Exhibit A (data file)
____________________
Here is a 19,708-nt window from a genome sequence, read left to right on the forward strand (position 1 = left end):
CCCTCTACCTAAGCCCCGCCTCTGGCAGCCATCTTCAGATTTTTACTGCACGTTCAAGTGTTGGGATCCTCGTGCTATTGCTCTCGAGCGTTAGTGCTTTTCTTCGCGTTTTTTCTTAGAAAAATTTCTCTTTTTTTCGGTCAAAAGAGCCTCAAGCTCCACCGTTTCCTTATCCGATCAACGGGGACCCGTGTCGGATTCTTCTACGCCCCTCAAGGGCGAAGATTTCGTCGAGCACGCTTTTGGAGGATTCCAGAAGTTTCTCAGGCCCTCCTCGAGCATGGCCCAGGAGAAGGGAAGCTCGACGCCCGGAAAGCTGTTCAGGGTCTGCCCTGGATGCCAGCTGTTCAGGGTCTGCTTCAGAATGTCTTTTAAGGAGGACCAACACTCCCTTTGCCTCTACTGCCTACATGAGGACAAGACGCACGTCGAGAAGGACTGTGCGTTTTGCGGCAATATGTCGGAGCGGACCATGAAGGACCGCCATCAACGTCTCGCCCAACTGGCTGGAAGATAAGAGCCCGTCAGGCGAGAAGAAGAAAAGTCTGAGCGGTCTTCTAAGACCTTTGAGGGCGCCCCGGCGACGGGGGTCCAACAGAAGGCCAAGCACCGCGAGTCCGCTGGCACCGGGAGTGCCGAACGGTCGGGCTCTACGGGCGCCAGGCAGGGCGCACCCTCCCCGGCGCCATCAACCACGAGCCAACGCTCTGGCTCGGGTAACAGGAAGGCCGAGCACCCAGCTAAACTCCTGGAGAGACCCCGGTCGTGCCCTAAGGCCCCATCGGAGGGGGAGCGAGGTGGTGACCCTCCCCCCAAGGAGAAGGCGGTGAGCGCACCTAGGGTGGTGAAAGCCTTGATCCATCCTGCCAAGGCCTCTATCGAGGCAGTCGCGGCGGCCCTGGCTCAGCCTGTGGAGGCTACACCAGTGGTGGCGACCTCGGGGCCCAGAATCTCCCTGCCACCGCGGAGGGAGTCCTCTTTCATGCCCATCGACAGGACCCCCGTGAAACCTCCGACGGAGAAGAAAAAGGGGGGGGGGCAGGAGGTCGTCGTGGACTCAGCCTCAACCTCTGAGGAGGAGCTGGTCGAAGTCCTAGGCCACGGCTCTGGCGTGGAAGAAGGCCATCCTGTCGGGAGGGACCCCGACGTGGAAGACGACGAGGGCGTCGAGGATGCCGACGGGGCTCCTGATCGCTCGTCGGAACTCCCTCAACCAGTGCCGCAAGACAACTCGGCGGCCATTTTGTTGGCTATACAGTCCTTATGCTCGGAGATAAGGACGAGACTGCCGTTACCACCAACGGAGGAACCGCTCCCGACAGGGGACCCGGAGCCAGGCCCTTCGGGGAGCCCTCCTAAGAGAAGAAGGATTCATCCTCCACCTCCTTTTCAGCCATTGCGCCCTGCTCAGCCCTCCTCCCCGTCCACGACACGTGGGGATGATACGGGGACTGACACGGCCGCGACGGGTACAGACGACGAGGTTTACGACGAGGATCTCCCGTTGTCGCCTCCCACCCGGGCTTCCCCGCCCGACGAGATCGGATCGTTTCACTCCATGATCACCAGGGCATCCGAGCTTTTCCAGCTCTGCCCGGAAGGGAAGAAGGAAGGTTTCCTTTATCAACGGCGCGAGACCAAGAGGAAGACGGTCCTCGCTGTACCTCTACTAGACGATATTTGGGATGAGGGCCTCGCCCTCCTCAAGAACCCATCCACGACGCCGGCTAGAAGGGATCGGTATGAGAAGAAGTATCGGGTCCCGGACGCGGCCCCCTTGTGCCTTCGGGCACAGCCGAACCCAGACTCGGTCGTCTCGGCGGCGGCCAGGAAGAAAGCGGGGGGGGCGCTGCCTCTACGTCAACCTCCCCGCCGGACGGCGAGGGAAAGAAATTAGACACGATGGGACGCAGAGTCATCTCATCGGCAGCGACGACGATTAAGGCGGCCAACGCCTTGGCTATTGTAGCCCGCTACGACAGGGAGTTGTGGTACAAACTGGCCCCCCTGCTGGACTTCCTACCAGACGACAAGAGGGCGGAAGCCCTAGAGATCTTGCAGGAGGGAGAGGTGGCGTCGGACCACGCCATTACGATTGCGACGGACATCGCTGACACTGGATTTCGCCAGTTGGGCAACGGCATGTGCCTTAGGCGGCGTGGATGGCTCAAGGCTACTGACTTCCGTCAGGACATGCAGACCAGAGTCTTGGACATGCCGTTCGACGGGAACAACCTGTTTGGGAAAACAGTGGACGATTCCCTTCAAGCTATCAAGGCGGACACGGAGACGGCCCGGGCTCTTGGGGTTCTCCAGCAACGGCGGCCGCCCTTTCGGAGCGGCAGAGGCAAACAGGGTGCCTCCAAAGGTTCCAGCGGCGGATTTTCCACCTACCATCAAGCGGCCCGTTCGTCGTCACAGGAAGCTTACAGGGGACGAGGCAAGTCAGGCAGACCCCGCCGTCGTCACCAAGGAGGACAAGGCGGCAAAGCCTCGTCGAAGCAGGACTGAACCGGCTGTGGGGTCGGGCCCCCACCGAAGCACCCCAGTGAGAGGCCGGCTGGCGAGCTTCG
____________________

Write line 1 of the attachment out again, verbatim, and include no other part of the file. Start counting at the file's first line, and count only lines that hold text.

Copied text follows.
Here is a 19,708-nt window from a genome sequence, read left to right on the forward strand (position 1 = left end):